In the same way that any landowner can be held culpable for a fall on their property, so too can nursing homes — except in the case of nursing homes, there is a duty of care toward residents to make sure life-threatening injuries like falls don’t happen.
Unfortunately, according to CDC statistics, they occur on a far too frequent basis. A typical 100-bed facility reports 100 to 200 falls per year, and many more go unreported. Of these falls, 10 to 20 percent lead to serious injury — overall, nursing home falls are responsible for 1,800 deaths per year.
Falls happen to nursing home patients at twice the rate of older adults who live independently. Negligence is not the only ingredient in this increased risk, but nursing homes have a duty to stop all preventable falls to their residents, regardless of what causes them.
Signs of Increased Falling Risk
Many nursing home residents have conditions which put them at increased risk of falling. Falling can be a sign of other health problems, as well as frailness — 35 percent of fall injuries occur among residents who lack the ability to walk.
Conditions which may lead to increased falling risk include:
- Lower body injuries
- Muscle weakness
- Gait problems
Nursing Home Negligence Which Contributes to Falls
According to the CDC, 16–27 percent of nursing home falls are due to environmental hazards such as wet floors, poor lighting, incorrect bed height and improperly fitted or maintained wheelchairs.
However, it isn’t just environmental hazards that contribute to falls in nursing homes. Negligence contributing to falls may comprise:
- Failure to monitor residents
- Failure to supervise at-risk residents walking in the facility
- Failure to use proper safeguards
- Improper assessment of fall risk
- Damaged or defective walking aids
- Bed rail malfunction
- Undertrained staff
- Improper transfer methods and positioning of residents with limited mobility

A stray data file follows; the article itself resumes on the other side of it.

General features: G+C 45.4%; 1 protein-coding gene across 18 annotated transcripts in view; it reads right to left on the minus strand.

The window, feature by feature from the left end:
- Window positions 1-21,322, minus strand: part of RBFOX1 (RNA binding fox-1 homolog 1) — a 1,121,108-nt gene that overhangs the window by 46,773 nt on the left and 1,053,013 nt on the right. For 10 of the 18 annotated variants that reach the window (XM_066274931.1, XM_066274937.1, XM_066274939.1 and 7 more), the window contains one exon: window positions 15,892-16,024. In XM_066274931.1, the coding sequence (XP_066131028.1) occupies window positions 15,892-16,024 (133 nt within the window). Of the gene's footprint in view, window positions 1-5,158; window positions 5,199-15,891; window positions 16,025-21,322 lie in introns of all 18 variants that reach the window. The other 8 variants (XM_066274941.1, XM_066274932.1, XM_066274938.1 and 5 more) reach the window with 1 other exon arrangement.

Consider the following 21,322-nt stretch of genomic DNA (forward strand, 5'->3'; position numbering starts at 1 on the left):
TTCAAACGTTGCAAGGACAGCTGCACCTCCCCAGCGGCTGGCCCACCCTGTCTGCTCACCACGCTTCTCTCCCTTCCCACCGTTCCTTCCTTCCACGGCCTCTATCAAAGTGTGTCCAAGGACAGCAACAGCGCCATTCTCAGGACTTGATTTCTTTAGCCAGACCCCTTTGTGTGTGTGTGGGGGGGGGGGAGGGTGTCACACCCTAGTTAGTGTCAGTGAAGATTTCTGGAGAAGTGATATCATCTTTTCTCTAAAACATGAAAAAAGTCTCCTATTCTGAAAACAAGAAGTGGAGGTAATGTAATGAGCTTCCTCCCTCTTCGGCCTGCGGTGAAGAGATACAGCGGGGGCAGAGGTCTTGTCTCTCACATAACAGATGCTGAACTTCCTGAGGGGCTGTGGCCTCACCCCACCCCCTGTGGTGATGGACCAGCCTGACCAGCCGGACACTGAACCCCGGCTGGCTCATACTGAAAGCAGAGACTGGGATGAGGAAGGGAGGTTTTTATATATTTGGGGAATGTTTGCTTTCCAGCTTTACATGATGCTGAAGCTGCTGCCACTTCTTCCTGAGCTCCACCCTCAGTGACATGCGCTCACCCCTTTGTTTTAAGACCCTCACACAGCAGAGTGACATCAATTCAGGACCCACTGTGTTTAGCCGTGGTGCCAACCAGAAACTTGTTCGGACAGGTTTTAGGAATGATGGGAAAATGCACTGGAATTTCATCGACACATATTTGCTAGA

- Medication errors or change in medication — drugs which affect the central nervous system like sedatives and anxiolytics are of particular concern, and significantly increase the risk of falls for up to three days after any change
How Do Good Nursing Homes Prevent Falls?
A well-run nursing facility will have instituted an anti-fall protocol, which is tied into periodic assessments of fall risk and covers the following:
- Staff training and education: All staff should be aware of high-risk residents, signs of increased falling risk and prevention strategies.
- Adequate staffing: Key to fall prevention is adequate monitoring, which is hard to accomplish when a facility is understaffed.
- Fall-proofing the facility: Changes within the nursing home can make it easier for residents to get around safely. Such changes include the generous installation of grab bars, raised toilet seats, lowered beds and handrails in the hallways.
- Using protective devices: Protective devices such as hip pads may help to prevent fractures if a fall occurs.
- Bed alarms: Bed alarms can alert staff when a high-risk resident gets out of bed or moves their bed rails.
- Exercise programs: These help to improve residents’ strength and mobility.
- Working with residents on anti-falling strategies: Residents without cognitive impairments may benefit from help in avoiding scenarios where falls are more likely.
- Bathroom checks: The more frequently staff check in with high-risk residents, the less likely they will be to attempt to use the bathroom on their own.
The Consequences of Falling
Falls can result in:
- Functional decline
- Reduced quality of life
But that’s not all. The fear of falling can also harm nursing home residents, causing:
- Further loss of function
- Feelings of helplessness
- Social isolation
When to Consult with an Experienced Nursing Home Malpractice Attorney
Many nursing home falls are avoidable. When a fall is due to a failure of equipment, property upkeep or human error, the one who suffers an injury from a fall should not be the only one who bears its brunt.
The best course of action if you feel that nursing home negligence has caused harm to you or a loved one is to consult with skilled attorneys like those at McEldrew Young Purtell Merritt as soon as possible. With 30 years of experience in medical malpractice, McEldrew Young Purtell Merritt is well suited to evaluate the situation and help determine if the injury suffered involved acts of negligence.